Chinese Herbs

Herbal medicine has been the norm for all cultures and societies since homo sapiens evolved. In fact, it is all any species had until only the last 150 years or so. The more “modern” societies, particularly the United States, have turned away from their pharmaceutical roots in favor of those treatments that have the research to support them. This research, of course, does not make these products much safer and effective, as we more often see, but there is the preference now for speed. People want to be better yesterday and not be involved in their health care. If you have these sentiments this site may be a challenge for you but also a great one to learn another perspective. In the case of critical health conditions and severe, acute emergencies modern pharmaceuticals are absolutely necessary. For more routine cases and chronic or preventative care, more natural, and yes slower, approaches may be best in the long run.
In ancient times each village or community had their own folk remedies. These were largely dependent on the region as people did not travel far. They lived, ate and cured “local” which is a concept we are bringing back into style. Just as every other behavior and process evolved over time so did herbal medicine. People traveled farther as the Chinese empire expanded and knowledge and herbs traveled with them. However, even today, there are many herbal masters in the more remote areas that have their particular, secret formulas and are reluctant to share them. It is known today that when the herb comes from its native area and not transplanted it will exhibit it strongest characteristics and produce the best results. This is called “dao di”.
Outside China the number of herbs available following traditional formulas is limited mainly due to the fact that we don’t widely speak or read Chinese. But we still have hundreds or thousands to use. They are prescribed according to their nature, flavor, temperature and the organs to which they travel. Perhaps this sounds simple but then you probably didn’t know that herbs had a temperature or focused on organs. Consider cinnamon. Its flavor may be sweet but its nature is hot. Mint is cooling in nature and has an acrid flavor. Mint goes to the Lung and Liver. This makes it a good herb when someone has a sore throat & cool to soothe the throat and open the nose. Cinnamon is a great herb to take in the winter to warm the core and open the channels (warm the hands and feet).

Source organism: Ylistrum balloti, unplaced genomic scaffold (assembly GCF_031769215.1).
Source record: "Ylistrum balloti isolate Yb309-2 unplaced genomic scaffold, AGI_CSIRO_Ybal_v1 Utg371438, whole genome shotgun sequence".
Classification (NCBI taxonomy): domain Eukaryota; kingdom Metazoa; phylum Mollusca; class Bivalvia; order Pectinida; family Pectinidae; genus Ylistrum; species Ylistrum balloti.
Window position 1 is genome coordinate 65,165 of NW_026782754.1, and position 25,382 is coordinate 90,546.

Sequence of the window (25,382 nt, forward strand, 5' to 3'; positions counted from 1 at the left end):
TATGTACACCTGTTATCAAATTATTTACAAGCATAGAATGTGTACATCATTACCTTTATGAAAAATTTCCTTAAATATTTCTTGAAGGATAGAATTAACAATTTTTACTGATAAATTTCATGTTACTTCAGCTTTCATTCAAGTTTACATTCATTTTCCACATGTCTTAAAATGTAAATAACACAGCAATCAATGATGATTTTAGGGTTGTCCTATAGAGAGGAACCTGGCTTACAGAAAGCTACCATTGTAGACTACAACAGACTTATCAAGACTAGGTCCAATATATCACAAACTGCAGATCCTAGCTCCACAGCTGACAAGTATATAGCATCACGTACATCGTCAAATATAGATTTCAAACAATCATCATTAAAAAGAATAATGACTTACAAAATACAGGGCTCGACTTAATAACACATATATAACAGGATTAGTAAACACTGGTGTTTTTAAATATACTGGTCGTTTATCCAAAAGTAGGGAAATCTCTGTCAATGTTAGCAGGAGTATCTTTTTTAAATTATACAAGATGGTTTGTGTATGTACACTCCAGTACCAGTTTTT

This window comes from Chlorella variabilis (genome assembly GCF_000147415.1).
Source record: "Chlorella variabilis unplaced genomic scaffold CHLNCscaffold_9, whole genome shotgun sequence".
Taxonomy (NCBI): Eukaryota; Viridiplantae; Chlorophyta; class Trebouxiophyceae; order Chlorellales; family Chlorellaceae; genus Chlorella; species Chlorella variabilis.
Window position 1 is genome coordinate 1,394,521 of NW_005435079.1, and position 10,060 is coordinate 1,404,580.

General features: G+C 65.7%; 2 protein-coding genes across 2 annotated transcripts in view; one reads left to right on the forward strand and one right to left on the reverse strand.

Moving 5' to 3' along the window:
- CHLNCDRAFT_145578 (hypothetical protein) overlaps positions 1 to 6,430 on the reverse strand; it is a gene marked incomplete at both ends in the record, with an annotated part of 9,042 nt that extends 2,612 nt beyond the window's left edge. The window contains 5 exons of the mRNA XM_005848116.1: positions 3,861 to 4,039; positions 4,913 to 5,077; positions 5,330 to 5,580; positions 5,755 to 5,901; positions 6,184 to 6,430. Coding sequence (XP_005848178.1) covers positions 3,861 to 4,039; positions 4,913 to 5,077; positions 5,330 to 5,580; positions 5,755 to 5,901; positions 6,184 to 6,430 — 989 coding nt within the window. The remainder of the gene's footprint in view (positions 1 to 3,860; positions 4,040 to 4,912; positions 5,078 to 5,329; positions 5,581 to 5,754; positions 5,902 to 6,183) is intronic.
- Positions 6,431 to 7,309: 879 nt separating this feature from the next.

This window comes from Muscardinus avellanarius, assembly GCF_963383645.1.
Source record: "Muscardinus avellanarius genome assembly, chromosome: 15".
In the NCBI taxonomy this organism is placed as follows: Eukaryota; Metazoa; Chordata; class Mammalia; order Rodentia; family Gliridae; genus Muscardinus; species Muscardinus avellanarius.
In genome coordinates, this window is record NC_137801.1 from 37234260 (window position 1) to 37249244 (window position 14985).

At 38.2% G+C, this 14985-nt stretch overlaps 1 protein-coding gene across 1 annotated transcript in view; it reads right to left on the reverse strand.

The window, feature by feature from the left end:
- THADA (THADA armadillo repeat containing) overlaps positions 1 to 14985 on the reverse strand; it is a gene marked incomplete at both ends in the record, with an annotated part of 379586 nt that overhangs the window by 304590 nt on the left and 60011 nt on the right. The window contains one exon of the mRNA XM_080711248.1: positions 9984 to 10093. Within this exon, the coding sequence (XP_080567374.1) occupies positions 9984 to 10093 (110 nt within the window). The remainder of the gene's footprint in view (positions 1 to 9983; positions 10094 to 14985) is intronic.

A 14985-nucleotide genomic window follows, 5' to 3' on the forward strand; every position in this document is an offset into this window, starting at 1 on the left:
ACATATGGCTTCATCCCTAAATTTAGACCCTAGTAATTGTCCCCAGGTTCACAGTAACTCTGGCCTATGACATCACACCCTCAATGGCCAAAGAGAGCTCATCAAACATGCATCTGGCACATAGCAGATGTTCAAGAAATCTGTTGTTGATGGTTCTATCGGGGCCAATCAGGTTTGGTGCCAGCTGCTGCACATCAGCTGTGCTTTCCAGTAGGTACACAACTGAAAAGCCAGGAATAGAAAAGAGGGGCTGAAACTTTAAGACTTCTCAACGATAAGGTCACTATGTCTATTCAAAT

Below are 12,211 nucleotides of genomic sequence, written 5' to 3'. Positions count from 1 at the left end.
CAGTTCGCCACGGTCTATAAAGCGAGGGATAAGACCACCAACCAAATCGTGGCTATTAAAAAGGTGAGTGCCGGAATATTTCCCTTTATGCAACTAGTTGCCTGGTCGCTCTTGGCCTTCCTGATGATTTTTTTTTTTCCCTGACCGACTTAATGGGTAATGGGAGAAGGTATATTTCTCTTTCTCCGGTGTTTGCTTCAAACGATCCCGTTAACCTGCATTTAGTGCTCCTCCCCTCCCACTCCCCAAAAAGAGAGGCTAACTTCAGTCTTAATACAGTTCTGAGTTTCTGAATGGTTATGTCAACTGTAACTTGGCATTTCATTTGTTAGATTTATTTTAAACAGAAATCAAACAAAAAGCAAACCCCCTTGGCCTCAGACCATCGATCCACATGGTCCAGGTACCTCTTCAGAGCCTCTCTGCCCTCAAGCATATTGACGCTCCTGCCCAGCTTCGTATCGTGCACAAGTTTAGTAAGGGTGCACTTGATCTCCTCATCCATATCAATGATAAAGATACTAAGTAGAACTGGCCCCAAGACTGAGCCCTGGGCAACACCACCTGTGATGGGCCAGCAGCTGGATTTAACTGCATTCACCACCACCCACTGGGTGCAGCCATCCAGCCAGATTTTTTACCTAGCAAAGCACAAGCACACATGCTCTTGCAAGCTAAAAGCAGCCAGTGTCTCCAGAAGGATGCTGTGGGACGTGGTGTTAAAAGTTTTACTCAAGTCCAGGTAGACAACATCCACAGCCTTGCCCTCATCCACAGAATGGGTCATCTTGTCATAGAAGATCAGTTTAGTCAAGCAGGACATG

All these factors are considered when creating an herbal formula. In Chinese medicine it is common to have at least 4 herbs and sometimes up to 20 herbs. Western herbal formulas tend to only have one. The blending of the herbs is all about balance. They can’t be all cold or all warm, hot. They all can’t go to one organ. They have to go internal and external. This is an art and science and it takes training and practice to create a Chinese herbal formula. Of course many of the formulas are in processed pill and capsule form. The strongest ones are still made with the raw herbs and are used in the more severe cases or if you want faster results. Most people are reluctant to make these herbal teas due to the work, smell and taste. But just because a formula comes as a pill doesn’t mean they are OK to take because you think you should, or you heard or read something on the Internet. Herbs can be very dangerous in the wrong hands, with the wrong prescription medicines, with children. It is always recommended that you have a professionally trained herbalist prescribe you herbs and assist you with dosage to stay safe.
Herbal formulas can be prescribed and used to treat acute and chronic conditions along with supporting repair from injuries and pain control. They are also excellent as preventive medicines. They nourish and move the qi and blood and assist the return of balance. If you have any interest in using Chinese herbals please call me. Acupuncture is not always needed just as surgery is not always needed.

Call me at 503-653-1468 for a free 30 min consult today!

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